Make a habit of it: How to create sustainable behaviour change
What is a habit?
Webster’s dictionary states that starting a blog post with a dictionary definition is a cliché.
But clichés, like habits, are born of repetition. And people don’t repeat things they don’t get rewarded for… Until they do.
Professor Wendy Wood of the University of Southern California describes habits as learning mechanisms. She says “a habit is a sort of mental shortcut to repeat what we did in the past that worked for us and got us some reward”. And for a habit to truly be a habit, there’s got to be an element of automaticity… that if we do something habitually, we do it without needing to think about it or even be rewarded for it.
We become more reliant on habits when our willpower is low, when we’re absentminded or distracted, and when we’re stressed.
So how does a behaviour become habitual?
Let’s look at the basic components of a habit: willingness, ability, and repetition… and, honestly? Not necessarily in that order.
- Willingness: You’ve got to be willing and motivated to do the behaviour that will become your habit. So reward yourself, instantly, consistently and noticeably when you do the desired behaviour.
- Ability: You’ve got to be able to do the thing you want to do, and it’s got to be easy to do and to repeat… or at least easier than competing behaviours. This applies to breaking habits too. You want to drink less coffee? Take a route home that doesn’t involve walking past your favourite coffee shop. By limiting exposure to the competing behaviour (drinking coffee), you’re making it more difficult to do it automatically. Reduce frictions and costs (whether that’s money, time, effort, or anything else) associated with the desired behaviour, and increase frictions and costs associated with undesired behaviours.
- Repetition: Further to making it easy and communicating success, you’ve got to repeat the desired behaviour. Take control of habit cues. A habit cue can be a physical location, an internal state of being, or preceding actions in a sequence, but every time you encounter your habit cue, you need to do the behaviour. For example, every time you flush the toilet (this is the habit cue), you (hopefully) wash your hands (this is the behaviour). So, choose habit cues that are stable and consistently available. And consider time: habits are best built during times that are most consistently uninterrupted.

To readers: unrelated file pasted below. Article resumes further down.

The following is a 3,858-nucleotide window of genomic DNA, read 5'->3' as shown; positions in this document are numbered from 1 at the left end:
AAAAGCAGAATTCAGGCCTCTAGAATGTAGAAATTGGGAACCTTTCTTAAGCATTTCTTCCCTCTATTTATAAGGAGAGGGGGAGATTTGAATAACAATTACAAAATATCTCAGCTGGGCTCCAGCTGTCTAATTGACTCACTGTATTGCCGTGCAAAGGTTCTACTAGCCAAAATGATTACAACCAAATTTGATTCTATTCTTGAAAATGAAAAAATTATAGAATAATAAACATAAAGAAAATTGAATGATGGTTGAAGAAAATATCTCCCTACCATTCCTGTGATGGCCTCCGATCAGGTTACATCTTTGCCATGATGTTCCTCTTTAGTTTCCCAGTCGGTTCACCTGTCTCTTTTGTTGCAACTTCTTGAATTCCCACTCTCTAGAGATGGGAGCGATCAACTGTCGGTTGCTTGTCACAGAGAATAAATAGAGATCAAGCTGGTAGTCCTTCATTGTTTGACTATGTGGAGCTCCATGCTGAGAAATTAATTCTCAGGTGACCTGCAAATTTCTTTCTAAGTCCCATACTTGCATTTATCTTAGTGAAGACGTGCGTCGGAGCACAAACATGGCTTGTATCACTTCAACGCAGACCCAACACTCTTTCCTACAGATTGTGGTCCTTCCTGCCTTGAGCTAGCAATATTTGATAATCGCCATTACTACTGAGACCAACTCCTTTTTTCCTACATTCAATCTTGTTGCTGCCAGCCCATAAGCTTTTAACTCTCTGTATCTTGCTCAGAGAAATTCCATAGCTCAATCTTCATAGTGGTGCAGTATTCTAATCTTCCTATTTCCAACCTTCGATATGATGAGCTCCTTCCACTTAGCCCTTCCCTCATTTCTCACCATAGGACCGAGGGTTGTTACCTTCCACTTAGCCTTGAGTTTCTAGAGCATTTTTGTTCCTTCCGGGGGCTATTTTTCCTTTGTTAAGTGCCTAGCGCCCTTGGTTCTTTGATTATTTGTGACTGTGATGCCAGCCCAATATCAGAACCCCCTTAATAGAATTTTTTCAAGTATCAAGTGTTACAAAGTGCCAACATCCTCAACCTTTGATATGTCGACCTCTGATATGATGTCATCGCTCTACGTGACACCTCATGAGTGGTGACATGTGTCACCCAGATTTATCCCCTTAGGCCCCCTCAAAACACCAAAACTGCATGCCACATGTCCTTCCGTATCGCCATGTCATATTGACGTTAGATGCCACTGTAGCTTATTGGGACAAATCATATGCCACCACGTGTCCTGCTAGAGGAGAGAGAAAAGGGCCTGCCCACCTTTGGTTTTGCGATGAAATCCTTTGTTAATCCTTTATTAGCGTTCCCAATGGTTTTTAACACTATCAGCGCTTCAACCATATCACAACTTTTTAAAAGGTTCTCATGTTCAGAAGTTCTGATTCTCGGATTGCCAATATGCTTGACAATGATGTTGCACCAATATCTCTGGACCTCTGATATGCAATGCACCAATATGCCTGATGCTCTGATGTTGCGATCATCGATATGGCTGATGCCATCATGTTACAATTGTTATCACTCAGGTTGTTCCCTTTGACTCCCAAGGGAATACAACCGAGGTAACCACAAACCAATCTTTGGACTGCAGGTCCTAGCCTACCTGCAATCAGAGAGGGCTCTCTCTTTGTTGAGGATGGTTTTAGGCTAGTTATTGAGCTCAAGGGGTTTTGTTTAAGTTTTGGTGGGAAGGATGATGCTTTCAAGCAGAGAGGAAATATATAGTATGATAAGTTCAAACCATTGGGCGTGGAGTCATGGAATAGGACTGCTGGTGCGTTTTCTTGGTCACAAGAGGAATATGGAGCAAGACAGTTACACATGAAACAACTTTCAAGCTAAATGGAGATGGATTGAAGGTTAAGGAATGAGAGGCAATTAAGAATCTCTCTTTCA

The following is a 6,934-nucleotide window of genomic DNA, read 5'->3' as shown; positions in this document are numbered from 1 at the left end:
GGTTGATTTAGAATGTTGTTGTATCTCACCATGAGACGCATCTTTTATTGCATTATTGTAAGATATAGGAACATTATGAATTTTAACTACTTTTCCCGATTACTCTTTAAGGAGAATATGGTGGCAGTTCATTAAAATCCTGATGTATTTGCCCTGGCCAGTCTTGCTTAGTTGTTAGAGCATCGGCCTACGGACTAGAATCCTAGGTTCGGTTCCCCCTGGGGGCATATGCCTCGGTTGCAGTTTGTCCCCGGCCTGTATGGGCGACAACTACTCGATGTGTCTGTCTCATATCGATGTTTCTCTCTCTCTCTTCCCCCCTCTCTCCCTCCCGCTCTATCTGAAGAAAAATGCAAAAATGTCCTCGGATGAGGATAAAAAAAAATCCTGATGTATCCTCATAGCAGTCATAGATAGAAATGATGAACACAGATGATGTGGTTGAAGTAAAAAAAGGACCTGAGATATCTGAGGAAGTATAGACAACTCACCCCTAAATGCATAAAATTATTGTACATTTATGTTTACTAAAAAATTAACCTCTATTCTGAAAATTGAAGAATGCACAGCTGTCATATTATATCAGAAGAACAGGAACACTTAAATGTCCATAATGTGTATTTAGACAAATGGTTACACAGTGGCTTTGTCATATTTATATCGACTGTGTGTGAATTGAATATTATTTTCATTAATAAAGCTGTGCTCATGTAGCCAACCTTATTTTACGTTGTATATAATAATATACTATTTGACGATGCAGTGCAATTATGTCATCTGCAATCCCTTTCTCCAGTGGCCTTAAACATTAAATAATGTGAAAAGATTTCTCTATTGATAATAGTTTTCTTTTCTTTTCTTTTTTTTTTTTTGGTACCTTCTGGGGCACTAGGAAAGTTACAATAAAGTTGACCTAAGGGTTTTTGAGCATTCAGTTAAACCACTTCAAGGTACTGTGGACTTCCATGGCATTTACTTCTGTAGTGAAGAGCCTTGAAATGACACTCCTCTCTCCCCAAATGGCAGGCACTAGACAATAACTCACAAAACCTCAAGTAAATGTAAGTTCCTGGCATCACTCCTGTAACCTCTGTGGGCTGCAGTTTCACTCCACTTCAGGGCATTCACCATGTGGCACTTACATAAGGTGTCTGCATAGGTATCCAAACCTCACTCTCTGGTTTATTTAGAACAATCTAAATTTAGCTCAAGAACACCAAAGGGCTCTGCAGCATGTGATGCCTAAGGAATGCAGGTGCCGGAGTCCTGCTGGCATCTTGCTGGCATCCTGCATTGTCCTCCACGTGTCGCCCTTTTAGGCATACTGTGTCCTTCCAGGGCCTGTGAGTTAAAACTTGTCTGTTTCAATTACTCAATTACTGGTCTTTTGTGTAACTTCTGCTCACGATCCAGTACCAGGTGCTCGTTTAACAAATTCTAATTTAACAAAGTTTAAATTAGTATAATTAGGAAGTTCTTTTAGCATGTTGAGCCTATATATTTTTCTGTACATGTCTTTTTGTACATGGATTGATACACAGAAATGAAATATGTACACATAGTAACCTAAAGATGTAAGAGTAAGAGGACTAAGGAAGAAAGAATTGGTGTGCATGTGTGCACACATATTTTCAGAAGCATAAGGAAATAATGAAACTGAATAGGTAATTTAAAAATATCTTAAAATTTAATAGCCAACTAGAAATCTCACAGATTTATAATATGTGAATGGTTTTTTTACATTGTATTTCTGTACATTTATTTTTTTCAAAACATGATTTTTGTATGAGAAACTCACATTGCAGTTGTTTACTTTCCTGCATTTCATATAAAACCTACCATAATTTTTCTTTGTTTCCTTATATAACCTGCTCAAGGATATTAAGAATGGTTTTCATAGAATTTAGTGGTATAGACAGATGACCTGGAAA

Alright, and how do I know if it’s worked?
Based on a study from 2009 (if you know of something more recent, please let me know!), habits could take anywhere between 18 to 254 days to form.
A habit with low automaticity and low performance frequency is a weak habit, whereas a habit with high automaticity and high performance frequency is a strong habit. In other words, the more you do it and the less you think about doing it, the stronger the habit.
One way to test a habit is to slowly withdraw the rewards associated with the behaviour. Habits have formed when the behaviour is repeated even after the reward has been reduced in value or is no longer tied to the response.
Avoid leaving the new behaviour reward-less though. I guess the only real difference between a good habit and a bad habit is whether or not it brings value. So don’t leave your habit hungry.
And don’t just take my word for it. Here are some sources that I found helpful and interesting, plus some that have been recommended to me that I haven’t got round to reading yet. Please do share any further articles, books, extracts etc. and I’ll add them to the list:
Good habits, bad habits: A conversation with Wendy Wood; Wendy Wood and Michaela Barnett; Interview with Behavioral Scientist; October 2019
How are habits formed: Modelling habit formation in the real world; Phillippa Lally, Cornelia H. M. Van Jaarsveld, Henry W. W. Potts, and Jane Wardle; Journal article in European Journal of Social Psychology; July 2009
How long does it take for a new behavior to become automatic?; Scott Frothingham and Timothy J. Legg; Article on Healthline; October 2019
How do habits guide behaviour? Perceived and actual triggers of habits in daily life; David Neal, Wendy Wood, Jennifer S Labrecque, and Phillippa Lally; Journal article in Journal of Experimental Social Psychology; March 2012
Making health habitual: the psychology of ‘habit-formation’ and general practice; Benjamin Gardner, Phillippa Lally, and Jane Wardle; Journal article in British Journal of General Practice; December 2012
Habits in dual process models; Wendy Wood, Jennifer Labrecque, Lin Pei Ying, and Dennis Rünger; In book Dual Process Theories of the Social Mind; January 2014
The Power of Habit: Why We Do What We Do, and How to Change; Charles Duhigg
Tiny Habits: Why Starting Small Makes Lasting Change Easy; BJ Fogg
Atomic Habits: An Easy and Proven Way to Build Good Habits and Break Bad Ones; James Clear